History: Emperor Tang Taizong’s Leniency Based Principles
(1) Emperor Tang Taizong Emphasized Leniency
In the Zhenguan Era, Year One of the early Tang Dynasty (618-917), a plot against the emperor was discovered in Qingzhou, and local officials arrested many people. The local prison was full. Being uneasy with the situation, Emperor Taizong dispatched investigator Xue Renshi to take a closer look.
As soon as Xue arrived at the prison, he ordered the warden to remove the prisoners’ shackles, and provide them with adequate food and bathing facilities. At the end of his trip, only a handful of prisoners were still being punished for their crimes.
Sun Fujia, a high-ranking Imperial Court official, questioned Xue Renshi’s result, thinking that Xue exonerated too many prisoners. Xue defended his actions, “Following the emperor’s order, in handling criminal cases, we should base our decisions on compassion and leniency. How could I make judgment in compliance with orders from higher officials and yet punish people despite their innocence? As long as I make a judgment based on justice and moral principles, even if I offend the emperor’s family and relatives, and they kill me for that, I would have no regrets.”
Emperor Taizong wanted to give Sun Fujia the benefit of the doubt, so he sent another official to investigate Xue Renshi’s handling of the case. All evidence showed that the pardoned prisoners were indeed innocent. After reading the report, Emperor Taizong knew he could trust Xue Renshi even more.
(2) Compassionate Ruling and Moral Teachings Make Zhenguan the Pinnacle Era in Chinese History
Chinese culture is based on principles from Confucianism, Buddhism, and Daoism. These beliefs and teachings peaked during the Tang Dynasty. The common core principle of the three schools is rectification of the human heart. The effect of these principles on society far exceeds that of law and order.
Emperor Taizong believed in compassion and leniency by the authorities, and he was open to different opinions. Under his rule, the law was simple and lenient, but his rules for official conduct were tough and clear. The accomplishments of the Tang Dynasty are unsurpassed in Chinese history. In Year Four of the Zhenguan Era, only twenty-nine criminals were condemned. It was a hard time, as China had just ended a bloody war, and the people and government both faced economic hardship. Despite that, society was in good order, thanks to the emperor’s emphasis on moral teaching. People learned to restrict their own conduct according to these principles. Faced with natural disasters, people pulled together and prevailed. In the following years, the nation returned to prosperity. The social order improved, people left their doors unlocked, and would not pick up anything in the street that did not belong to them. In the latter years of the Zhenguan Era, if people forgot to bring food on the road, they could eat in a stranger’s home. This was a time envied by people for thousands of years. Historians called Emperor Taizong’s time the Model Society of Zhenguan.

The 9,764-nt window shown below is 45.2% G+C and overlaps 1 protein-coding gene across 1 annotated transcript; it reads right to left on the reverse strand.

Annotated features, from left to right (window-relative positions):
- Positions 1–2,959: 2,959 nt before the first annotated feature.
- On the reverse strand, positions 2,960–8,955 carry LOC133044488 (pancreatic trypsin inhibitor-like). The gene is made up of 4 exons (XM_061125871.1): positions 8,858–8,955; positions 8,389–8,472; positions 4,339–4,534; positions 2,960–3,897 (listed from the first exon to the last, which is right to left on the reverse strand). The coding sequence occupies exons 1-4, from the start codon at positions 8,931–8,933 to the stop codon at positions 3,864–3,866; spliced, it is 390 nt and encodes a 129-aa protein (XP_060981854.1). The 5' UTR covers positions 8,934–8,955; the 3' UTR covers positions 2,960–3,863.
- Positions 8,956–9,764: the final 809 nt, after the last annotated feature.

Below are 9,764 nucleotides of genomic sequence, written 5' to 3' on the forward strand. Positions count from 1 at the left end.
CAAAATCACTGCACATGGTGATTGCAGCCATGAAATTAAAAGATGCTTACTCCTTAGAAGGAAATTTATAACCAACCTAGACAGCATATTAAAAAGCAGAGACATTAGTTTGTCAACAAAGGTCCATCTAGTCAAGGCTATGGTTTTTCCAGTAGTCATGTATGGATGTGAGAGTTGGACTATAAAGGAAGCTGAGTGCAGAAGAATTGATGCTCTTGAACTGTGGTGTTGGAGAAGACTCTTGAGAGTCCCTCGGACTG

(3) Tang Taizong’s Reform of Extreme Punishment
From the outset, Emperor Taizong devoted much of his effort to reforming harsh punishment. According to the Song Dynasty history book “Zi Zhi Tong Jian,” “The Emperor ordered Zhangsun Wuji, the Chief Justice, and other officials to work with scholars and judges to reduce the severity of the laws. They removed 50 types of crimes from a ‘death by hanging’ sentence. They proposed to replace the regular death sentence to ‘cutting-off the right big toe.’ But the Emperor still felt it was too cruel and told them, ‘Body-harming punishment has been obsolete for a long time. You should find some alternatives.’ Finally, Official Pei Hongxian proposed to substitute these sentences with hard labor, 1500 km away from home for three years. The emperor approved it.”
Later the emperor found that an official was falsifying their family lineage in a personal profile. He ordered them to come forward to confess. In the past, anyone found be committing such fraud would be condemned to death. The emperor was furious, and he ordered that the man be killed.
Dai Zhou objected in his report, “According to our new law, this man should be sent to exile.” The emperor was not pleased, “If you follow the law, I will lose my credibility!” Dai Zhou argued, “Your order to condemn the man was due to your personal anger. But the law is the foundation for the country to earn people’s trust. Your majesty was offended by the fraud, so you ordered that the man be killed. But we know this is not right, especially when the new law was just enacted. We should all follow the law. I call this ‘endure the small anger, uphold the big principle.’” The emperor was impressed and said, “What do I have to worry about, now that I have someone like you to execute the law?”
Dai Zhou was outspoken and consistent in his work. He was not afraid of opposing the emperor in upholding the law. Even the emperor listened to him. So at the time, injustices were very rare.
Emperor Taizong emphasized leniency, and he was able to overcome his personal feelings and respect the law. From this perspective, it is clear that Taizong was an emperor of great compassion.
(Story from Qing Dynasty book “Book of Social Harmony” by Zhou Siren)